Hold the mayo

When we changed the name of this magazine to include "and Small Form Factors," it was because the trend in embedded computing at that time favored a proliferation of small-sized modules and systems. Yet we're still amazed at the activity bonanza in this growing market, from open standards promoted by the PC/104 Consortium, SFF-SIG, or the folks at StackableUSB to myriad custom and proprietary sizes such as USB/104.

In this issue of SFF, Don Dingee treats us to a virtual roundtable discussion with executives from several leading SFF vendors in his article, "It's kinda like a deli, with a lot of choices" (page 14). The executives jovially retort that the best SFF mechanism (stacked, module on carrier, or cabled) is driven by the application; it's not a religious argument where "mine's best." As well, there's nearly universal agreement that a stacked module such as PC/104 is the most rugged (yet challenging to cool). And for systems with high-speed I/O and fast CPUs and peripherals, serial buses such as PCI Express or next-gen USB 3.0 represent the future.

Speaking of USB, I believe it has grown more popular than PCI ever was – and that includes all the add-in computer boards, too. Every computer gadget under the sun can be plugged into USB, from flashlights to tanning glasses and heated slippers (gotta get me a set). In the SFF space, ACCES I/O Products reminds us again of the company's USB/104 form factor. In their article, "Rethinking the bus using USB" (page 18), they argue that USB 2.0 and 3.0 offer the best balance of functionality, size, and expansion via slots or stacking height. Interestingly, they demonstrate a 19" rack-mounted 1U computer built entirely of USB/104 modules interconnected by, you guessed it: USB.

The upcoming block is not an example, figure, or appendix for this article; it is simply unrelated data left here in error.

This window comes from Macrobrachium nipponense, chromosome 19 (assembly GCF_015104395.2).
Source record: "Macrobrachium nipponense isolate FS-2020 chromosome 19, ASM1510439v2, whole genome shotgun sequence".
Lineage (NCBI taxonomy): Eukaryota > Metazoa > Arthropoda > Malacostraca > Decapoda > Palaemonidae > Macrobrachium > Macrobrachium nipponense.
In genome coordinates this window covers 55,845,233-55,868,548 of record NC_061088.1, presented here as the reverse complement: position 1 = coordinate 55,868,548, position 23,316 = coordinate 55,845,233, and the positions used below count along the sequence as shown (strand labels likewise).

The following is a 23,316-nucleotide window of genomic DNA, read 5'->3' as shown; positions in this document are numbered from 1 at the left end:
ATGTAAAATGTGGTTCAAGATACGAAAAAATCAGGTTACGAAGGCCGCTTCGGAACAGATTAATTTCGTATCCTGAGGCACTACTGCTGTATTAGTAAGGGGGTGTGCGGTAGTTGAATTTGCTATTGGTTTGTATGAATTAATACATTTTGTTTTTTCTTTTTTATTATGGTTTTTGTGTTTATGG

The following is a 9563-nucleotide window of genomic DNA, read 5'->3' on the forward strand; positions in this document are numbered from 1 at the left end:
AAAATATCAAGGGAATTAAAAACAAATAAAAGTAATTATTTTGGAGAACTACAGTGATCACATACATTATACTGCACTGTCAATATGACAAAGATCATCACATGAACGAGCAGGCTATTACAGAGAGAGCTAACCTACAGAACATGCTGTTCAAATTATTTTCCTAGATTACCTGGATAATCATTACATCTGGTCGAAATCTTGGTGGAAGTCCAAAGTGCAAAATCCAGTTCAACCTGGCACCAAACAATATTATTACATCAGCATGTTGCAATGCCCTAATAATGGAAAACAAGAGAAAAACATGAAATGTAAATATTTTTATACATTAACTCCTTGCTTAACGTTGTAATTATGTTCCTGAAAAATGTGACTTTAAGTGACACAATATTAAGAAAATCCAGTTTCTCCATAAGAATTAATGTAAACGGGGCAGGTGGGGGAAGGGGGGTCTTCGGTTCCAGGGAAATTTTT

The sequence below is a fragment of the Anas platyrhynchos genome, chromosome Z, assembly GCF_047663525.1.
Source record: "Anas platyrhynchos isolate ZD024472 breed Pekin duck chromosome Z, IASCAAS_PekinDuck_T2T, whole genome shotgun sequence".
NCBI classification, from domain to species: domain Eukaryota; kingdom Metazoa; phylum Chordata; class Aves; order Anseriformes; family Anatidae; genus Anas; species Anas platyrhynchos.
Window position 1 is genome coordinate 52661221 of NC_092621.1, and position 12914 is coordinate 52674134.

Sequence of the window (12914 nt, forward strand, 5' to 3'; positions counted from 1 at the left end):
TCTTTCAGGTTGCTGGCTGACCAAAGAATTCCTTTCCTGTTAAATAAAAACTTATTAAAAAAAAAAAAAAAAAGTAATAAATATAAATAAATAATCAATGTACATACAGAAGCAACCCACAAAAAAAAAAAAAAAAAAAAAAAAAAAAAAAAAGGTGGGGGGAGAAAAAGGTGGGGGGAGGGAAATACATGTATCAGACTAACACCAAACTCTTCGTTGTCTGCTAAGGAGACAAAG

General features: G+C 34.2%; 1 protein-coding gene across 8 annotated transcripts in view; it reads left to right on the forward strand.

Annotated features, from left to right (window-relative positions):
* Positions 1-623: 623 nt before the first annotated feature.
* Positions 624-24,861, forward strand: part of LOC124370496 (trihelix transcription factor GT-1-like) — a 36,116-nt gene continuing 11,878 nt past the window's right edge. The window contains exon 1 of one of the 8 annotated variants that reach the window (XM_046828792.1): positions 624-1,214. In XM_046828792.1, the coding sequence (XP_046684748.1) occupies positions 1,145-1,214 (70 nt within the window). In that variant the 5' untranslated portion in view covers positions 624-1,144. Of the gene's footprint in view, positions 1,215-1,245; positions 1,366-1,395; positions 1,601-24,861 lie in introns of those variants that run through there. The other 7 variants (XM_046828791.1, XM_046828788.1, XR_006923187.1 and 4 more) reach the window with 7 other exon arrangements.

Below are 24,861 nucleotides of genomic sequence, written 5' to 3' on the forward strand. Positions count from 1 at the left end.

Also in this issue you'll find sort-of annual reports for the PC/104 Consortium (page 7) and SFF-SIG (page 8). The Consortium has a new president – we welcome back Jim Blazer from RTD Embedded Technologies, who is joined by representatives from Advanced Micro Peripherals, DIGITAL-LOGIC, Fastwel, Kontron, Intel, LiPPERT Embedded Computers, and the ever-present Jeff Milde, the Consortium's executive director. Jim recaps the Consortium's meetings held at ESC in March and recounts their latest spec: PCI/104-Express. (Full disclosure: I recently joined the Marketing Committee for the PC/104 Consortium.)

On the SFF-SIG side, Colin McCracken has handed over the reins to Paul Rosenfeld. Colin rejoins Ampro ADLINK Technology, where he once worked alongside Paul.

Also held during ESC, the SFF-SIG's meeting revealed the ultra-tiny 90 mm x 96 mm Industry Standard Module (ISM) based on their new COMIT COM technology. Predictably, USB factors heavily in the plans of the SFF-SIG.

And last, but certainly not least, on page 10 our faithful European correspondent Hermann Strass gets all quantum physics on us by channeling Einstein while describing how European supplier dSPACE's modules power America's Laser Interferometer Gravitational Wave Observatory (LIGO). Coincidentally, one of LIGO's two locations is near me in rural Washington state. It's located at the same facility that once processed plutonium for nuclear weapons.

Chris A. Ciufo, cciufo@opensystemsmedia.com